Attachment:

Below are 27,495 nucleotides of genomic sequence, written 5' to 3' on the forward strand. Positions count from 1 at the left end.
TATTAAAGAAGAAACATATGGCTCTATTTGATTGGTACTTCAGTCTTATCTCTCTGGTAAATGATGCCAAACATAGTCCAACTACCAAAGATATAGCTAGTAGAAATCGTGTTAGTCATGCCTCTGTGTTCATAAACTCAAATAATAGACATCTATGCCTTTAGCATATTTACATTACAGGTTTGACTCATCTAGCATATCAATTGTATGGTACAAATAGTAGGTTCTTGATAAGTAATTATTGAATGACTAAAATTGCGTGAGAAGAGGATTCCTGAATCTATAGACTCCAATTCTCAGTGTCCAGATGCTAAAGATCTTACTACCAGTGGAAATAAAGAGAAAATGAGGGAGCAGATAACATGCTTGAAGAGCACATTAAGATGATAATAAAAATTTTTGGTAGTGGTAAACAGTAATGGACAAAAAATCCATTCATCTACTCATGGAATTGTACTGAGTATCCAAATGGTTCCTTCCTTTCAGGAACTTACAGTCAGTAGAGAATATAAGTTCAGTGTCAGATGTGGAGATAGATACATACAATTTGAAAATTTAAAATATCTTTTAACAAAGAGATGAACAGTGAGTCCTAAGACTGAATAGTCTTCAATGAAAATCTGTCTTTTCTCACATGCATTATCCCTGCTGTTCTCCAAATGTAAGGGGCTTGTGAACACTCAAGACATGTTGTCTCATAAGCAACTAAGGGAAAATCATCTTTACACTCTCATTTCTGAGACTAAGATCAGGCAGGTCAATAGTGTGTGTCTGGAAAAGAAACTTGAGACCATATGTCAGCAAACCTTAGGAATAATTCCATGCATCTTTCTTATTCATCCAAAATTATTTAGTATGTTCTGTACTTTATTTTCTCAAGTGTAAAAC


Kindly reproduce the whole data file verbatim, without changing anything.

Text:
Below are 27,495 nucleotides of genomic sequence, written 5' to 3' on the forward strand. Positions count from 1 at the left end.
TATTAAAGAAGAAACATATGGCTCTATTTGATTGGTACTTCAGTCTTATCTCTCTGGTAAATGATGCCAAACATAGTCCAACTACCAAAGATATAGCTAGTAGAAATCGTGTTAGTCATGCCTCTGTGTTCATAAACTCAAATAATAGACATCTATGCCTTTAGCATATTTACATTACAGGTTTGACTCATCTAGCATATCAATTGTATGGTACAAATAGTAGGTTCTTGATAAGTAATTATTGAATGACTAAAATTGCGTGAGAAGAGGATTCCTGAATCTATAGACTCCAATTCTCAGTGTCCAGATGCTAAAGATCTTACTACCAGTGGAAATAAAGAGAAAATGAGGGAGCAGATAACATGCTTGAAGAGCACATTAAGATGATAATAAAAATTTTTGGTAGTGGTAAACAGTAATGGACAAAAAATCCATTCATCTACTCATGGAATTGTACTGAGTATCCAAATGGTTCCTTCCTTTCAGGAACTTACAGTCAGTAGAGAATATAAGTTCAGTGTCAGATGTGGAGATAGATACATACAATTTGAAAATTTAAAATATCTTTTAACAAAGAGATGAACAGTGAGTCCTAAGACTGAATAGTCTTCAATGAAAATCTGTCTTTTCTCACATGCATTATCCCTGCTGTTCTCCAAATGTAAGGGGCTTGTGAACACTCAAGACATGTTGTCTCATAAGCAACTAAGGGAAAATCATCTTTACACTCTCATTTCTGAGACTAAGATCAGGCAGGTCAATAGTGTGTGTCTGGAAAAGAAACTTGAGACCATATGTCAGCAAACCTTAGGAATAATTCCATGCATCTTTCTTATTCATCCAAAATTATTTAGTATGTTCTGTACTTTATTTTCTCAAGTGTAAAAC